Reinventing branch relevance within the omni channel

By : Martin Shires

November 12, 2015 01:30 PM

Digital channel transaction and service migration within retail banking operations has eclipsed its predecessors, i.e. call centre and ATM. However, as its adoption accelerates, it highlights the continuing consumer need for the 'banker to customer experience' to be available for long term relationship management.


Both IDC’s and Capgemini’s latest research shows that the inability to effectively deliver advisory services over self-service digital platforms is diluting the effect of this mass migration, with both Generation X and Y consumers in direct opposition with how banks want to deliver and sell their commodity products. Research showed that the global retail banking peer group prefers to deliver 55 percent of its low value products via digital channels, yet 56 percent of consumers wanted to use face-to-face banking to buy these financial solutions.


It’s therefore no surprise that IDC’s research shows that in Europe, there is a greater likelihood of modernising branches, rather than closing and relocating. Reliable, enterprise technology, advanced interactive ATMs and a plethora of new physical and digital tools now available to bank staff, are accelerating their capability to more effectively engage with customers in branch.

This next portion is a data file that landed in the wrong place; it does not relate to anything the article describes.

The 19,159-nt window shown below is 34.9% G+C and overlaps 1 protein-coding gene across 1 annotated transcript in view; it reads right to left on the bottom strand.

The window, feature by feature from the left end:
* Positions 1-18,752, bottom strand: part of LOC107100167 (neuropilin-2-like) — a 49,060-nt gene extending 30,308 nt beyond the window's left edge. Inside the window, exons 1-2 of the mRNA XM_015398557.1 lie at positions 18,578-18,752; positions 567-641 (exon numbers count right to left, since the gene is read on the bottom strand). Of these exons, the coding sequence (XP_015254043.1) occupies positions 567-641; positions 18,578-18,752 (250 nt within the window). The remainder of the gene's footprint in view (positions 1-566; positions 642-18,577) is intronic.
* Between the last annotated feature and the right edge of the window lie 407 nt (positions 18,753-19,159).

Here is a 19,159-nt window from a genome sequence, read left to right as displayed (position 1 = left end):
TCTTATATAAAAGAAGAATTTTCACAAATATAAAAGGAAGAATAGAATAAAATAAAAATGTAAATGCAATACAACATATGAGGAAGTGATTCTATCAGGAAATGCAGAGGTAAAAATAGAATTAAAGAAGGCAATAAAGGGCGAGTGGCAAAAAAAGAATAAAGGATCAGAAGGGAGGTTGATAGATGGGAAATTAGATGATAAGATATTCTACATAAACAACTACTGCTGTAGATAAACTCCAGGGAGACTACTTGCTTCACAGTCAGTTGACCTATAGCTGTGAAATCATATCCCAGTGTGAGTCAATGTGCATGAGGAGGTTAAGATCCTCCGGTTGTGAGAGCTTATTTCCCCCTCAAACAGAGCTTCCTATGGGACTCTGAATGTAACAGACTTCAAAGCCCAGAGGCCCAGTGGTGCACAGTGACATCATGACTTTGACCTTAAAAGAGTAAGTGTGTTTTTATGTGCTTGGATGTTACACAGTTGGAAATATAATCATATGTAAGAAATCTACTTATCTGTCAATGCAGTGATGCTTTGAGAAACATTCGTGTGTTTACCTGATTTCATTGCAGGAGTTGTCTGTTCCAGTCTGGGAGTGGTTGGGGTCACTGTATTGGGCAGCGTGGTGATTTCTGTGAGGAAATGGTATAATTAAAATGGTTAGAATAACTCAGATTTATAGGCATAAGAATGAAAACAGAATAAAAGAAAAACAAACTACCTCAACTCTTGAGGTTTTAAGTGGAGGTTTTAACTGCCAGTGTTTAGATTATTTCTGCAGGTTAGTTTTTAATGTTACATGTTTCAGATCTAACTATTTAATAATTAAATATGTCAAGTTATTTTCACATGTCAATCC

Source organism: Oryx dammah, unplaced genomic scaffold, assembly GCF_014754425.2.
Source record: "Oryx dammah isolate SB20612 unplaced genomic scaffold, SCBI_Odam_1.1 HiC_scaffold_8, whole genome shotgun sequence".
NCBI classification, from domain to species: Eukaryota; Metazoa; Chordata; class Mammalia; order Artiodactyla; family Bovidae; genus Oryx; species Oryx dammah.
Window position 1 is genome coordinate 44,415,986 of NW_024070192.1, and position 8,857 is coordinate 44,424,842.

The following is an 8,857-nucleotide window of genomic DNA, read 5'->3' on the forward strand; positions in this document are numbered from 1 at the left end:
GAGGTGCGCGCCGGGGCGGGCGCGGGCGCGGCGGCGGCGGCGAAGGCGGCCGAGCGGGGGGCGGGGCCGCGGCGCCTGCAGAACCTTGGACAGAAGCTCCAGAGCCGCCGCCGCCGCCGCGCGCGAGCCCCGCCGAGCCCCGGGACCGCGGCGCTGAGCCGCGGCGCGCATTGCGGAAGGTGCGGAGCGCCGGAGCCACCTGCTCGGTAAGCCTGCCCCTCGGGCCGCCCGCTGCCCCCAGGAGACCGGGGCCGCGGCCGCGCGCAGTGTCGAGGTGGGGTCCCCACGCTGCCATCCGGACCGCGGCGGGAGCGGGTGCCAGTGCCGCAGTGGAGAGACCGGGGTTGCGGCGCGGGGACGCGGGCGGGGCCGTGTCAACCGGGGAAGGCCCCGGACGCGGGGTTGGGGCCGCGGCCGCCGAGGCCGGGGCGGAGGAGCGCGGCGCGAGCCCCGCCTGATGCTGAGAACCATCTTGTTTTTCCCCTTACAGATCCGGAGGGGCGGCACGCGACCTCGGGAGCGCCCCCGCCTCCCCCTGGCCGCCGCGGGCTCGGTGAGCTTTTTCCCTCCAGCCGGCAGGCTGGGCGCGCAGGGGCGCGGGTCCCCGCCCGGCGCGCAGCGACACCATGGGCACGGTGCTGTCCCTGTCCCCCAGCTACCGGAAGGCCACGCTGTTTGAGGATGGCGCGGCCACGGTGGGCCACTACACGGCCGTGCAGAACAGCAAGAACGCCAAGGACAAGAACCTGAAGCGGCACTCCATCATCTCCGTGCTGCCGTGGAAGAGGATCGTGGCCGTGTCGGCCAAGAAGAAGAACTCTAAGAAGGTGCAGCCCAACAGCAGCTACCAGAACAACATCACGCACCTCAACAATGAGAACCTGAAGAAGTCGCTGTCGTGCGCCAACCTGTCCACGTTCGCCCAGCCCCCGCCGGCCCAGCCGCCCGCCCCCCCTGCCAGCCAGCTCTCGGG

A high value balancing act

Tellers and personal bankers have always been employed primarily as sales FTE for decades now, with transactions and services as their ‘secondary’ function, but have always had to balance high value and non-earning customer interactions within the branch environment. New tools and digital migration’s success now means that when customers do visit the branch, they are there primarily to research, be advised and ultimately conclude a value add purchase. This has allowed retail banks to combine their ‘multiple floor roles’ into genuine 'universal bankers' leveraging not only cost savings, but more importantly – the revenue earning potential of each staff member.


"There has been much debate around banking centers on whether the branch is 'dead,' while this is an interesting theoretical discussion it has little bearing on reality. Also, it is useless for banks that are grappling with how to make the most of existing networks," says Lawrence Freeborn, senior research analyst at IDC Financial Insights in a July report.


"Just as the rise of new technology has threatened the branch in the past few years, it also holds the key to their continued relevance, said Freeborn. “By implementing the right solutions, a bank can ensure that its branches are cost-effective and play their role in offering excellent customer experience."


We must remember, that the branch network P+L will always be positive, as long as individual sales staff are optimally managed and equipped to proactively reach their consumers and deliver their personal revenue targets. It is no surprise that some branches have been profitable and some have been loss making – sharp drops in customer footfall, have inevitably led to a decline in ‘order taking’ based sales in the long term mediocre performing branches, which at enterprise level has  been interpreted as “branches are unprofitable.”